Upon return to Kosovo, I realized, there were no yoga studios in the country. I searched for instructors in every corner of the capital city Prishtina. I couldn’t find any. I heard about a yoga instructor who had taught for a while, but then left the country. I searched the internet and asked friends online, but they didn’t know any. They would tell me that most instructors had been foreigners, who came to work with international organizations, following the 1999 war in Kosovo with Serbia. It seemed as there wasn’t a solid place where someone could go to practice yoga. Even more, yoga was a concept familiar to the more affluent and educated strata of the Kosovar-Albanian community, yet to the rest of the population it was a foreign notion, with many also resisting its practice due to its unfamiliarity.
At the time, I was in my sophomore year at the University of Dayton, and getting ready to go home for summer break. I decided that I would buy a yoga mat before coming to Prishtina and bring it along with me to continue my practice. Yoga had already become a complimentary piece to my daily life in the states, the rigorous studies at the University of Dayton, the long working hours, the numerous extracurricular activities, the late nights out with friends, and a remedy to my longing for my family.
At home, it helped me readjust to an environment much different than the one used to in the U.S…
The stress of living in a country devastated by war a little more than a decade ago, with an estimated 10,000 war victims, around 20,000 raped women, unemployment rate of 45% among the general population, and little opportunity for advancement, have all been overwhelming for the Kosovar society. These people are now posed with the challenge of building a self-sustainable new country. The limited freedom of movement, due to not being recognized by all the 193 United Nation member states (recognized by only 109, as of 7 July 2014), together with the visa and economic restrictions, further cause frustration and demoralization, especially among the young majority, dimming the hope they have that “it will get better”…
Soon enough, considering this inherited collective trauma, my friends and relatives home started insisting that I should start a yoga activity in Prishtina, as they believed there is great need for a change of mentality and an alternative healing method for the people living in Kosovo. For the people who will be the building blocks of the future of the new country, the practice of yoga, may most likely be a gracious addition to their life.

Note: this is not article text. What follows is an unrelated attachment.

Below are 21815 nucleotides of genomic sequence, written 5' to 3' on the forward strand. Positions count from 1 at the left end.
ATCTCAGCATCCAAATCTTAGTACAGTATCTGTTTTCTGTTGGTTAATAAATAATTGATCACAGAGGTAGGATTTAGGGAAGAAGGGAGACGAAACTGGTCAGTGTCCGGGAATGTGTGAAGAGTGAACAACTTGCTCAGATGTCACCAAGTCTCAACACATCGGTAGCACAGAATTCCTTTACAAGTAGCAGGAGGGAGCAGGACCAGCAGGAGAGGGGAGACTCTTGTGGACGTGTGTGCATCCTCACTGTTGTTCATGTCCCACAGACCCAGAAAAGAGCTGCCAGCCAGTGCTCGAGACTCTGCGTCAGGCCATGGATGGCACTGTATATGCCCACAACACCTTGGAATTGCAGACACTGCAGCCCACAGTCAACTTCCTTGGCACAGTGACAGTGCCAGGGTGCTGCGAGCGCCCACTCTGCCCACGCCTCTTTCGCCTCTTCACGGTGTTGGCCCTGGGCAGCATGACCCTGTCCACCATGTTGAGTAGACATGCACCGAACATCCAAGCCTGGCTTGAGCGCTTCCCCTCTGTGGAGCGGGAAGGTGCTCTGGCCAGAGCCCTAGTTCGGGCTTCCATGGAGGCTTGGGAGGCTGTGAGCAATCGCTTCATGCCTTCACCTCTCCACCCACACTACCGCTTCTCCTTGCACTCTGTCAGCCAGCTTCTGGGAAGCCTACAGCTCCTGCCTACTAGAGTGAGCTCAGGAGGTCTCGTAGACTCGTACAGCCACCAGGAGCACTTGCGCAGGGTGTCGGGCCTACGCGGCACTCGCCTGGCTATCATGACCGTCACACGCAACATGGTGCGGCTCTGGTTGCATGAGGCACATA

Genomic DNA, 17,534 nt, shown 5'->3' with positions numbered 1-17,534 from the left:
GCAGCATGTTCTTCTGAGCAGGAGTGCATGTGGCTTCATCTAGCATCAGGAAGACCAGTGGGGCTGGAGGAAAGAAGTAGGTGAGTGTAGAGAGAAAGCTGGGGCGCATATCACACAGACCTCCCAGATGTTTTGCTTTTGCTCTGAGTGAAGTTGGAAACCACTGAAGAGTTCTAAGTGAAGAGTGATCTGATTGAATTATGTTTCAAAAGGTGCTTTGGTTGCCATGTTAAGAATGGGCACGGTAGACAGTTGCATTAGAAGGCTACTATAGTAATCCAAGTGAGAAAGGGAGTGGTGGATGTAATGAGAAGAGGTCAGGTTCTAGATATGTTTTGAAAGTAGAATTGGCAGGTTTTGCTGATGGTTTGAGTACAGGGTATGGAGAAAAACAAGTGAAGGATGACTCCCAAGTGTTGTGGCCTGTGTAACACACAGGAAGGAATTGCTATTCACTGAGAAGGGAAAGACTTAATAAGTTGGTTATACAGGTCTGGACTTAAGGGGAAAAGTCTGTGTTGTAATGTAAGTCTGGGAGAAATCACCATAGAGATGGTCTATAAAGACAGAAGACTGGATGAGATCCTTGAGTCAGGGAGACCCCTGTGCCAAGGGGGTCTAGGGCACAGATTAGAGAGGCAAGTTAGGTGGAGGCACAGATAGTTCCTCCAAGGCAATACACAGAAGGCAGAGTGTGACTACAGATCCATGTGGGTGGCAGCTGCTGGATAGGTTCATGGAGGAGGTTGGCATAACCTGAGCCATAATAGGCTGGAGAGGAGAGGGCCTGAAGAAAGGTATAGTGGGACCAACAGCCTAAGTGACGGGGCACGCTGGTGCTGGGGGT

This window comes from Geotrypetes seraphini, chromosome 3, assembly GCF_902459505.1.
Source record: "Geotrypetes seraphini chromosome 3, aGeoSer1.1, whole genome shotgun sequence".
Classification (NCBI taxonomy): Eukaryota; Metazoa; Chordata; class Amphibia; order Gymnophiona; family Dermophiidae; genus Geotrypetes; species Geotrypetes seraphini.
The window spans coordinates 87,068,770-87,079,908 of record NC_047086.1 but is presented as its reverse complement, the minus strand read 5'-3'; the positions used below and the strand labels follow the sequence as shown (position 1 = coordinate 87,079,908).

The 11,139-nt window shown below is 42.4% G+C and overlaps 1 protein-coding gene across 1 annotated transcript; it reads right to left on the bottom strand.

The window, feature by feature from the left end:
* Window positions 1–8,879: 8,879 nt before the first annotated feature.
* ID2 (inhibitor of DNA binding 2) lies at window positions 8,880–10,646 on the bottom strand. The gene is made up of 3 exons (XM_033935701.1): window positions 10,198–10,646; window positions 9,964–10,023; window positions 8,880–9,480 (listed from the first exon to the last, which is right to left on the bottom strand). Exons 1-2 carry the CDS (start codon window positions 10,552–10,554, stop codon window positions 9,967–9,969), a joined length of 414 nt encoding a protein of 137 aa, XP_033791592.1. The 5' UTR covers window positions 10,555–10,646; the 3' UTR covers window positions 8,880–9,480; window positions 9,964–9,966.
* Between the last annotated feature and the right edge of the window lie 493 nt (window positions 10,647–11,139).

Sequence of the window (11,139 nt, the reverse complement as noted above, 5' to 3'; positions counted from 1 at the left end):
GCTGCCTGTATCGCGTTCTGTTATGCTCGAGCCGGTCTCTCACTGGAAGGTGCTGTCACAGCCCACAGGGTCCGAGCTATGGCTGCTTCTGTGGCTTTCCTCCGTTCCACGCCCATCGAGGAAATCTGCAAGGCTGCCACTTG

With much enthusiasm, I decided to start the N’yoga initiative, using my knowledge accumulated at the University of Dayton in Entrepreneurship and Marketing, to introducing as many fellow Kosovars to yoga. With the help of elementary school friends, we designed a friendly logo for the envisioned N’Yoga initiative (Translates in English as: “in yoga” or “at yoga” or “within yoga”). We began our marketing activity on all the main social media platforms in the country (Facebook, Twitter, LinkedIN, and Instagram) on October 2012 (six months after completing my undergraduate studies). On January 2013, N’yoga had its first yoga class. A notification was sent to all our friends and followers on social media about the time of our session. And, 20 people showed up on the first day!
It has been a year and a half since that heart-warming first session with N’Yoga. Within this time frame, our organic social media marketing has opened our doors to other mediums. Our social media marketing has attracted the attention of the main national television (RTK, Kohavision, & KlanKosova), Most respected women’s show (Anima on KTV) radio stations (RadioKosova & RTV21) leading daily newspapers (Kohaditore, Tribuna), news & wellness portals (Kosovalive360, MindBodyGreen & ElephantJournal) and our project of Promoting Kosovo Through Yoga has been presented at the first TedxWomenPrishtina organization, held December 2013.
Each month, aside from our regular classes, we have held an awareness raising or philanthropic activity, such as With Kosova's Philanthropists n'Yoga, Sunny-day Sun Salutation for Down Syndrome Kosova, Yoga for Voting (to stimulate voting by instructing free yoga; this was done for both local and national elections), Mindfulness in Business (Stimulate meditation and conscious business in our society), and Yoga for students (Introducing yoga for local universities). Our greatest achievement has been the slow but natural integration of yoga, as an acceptable part, in our culture.
The internet has been essential in our work. We have been able to reach out to people through pictures taken with smart phones and cameras, computers, tablets, attracted the attention of televisions and radios, and reached even those in the rural areas and out of our capacity - as of now. To ensure the continuation and integration of the healing force of yoga, our next step is to build a yoga center...
If you would like to see our work, impact and activities you may go to our:
Website: www.nyoga.net, Facebook Page: N'Yoga Linkedin: N'Yoga, Ne Yoga and N'Yoga Schedule Twitter: @nyogastudio Instagram: nyoga
The article was written for the third phase of the Women Weave the Web: Digital EmpowermentWWW: Women Weave the Web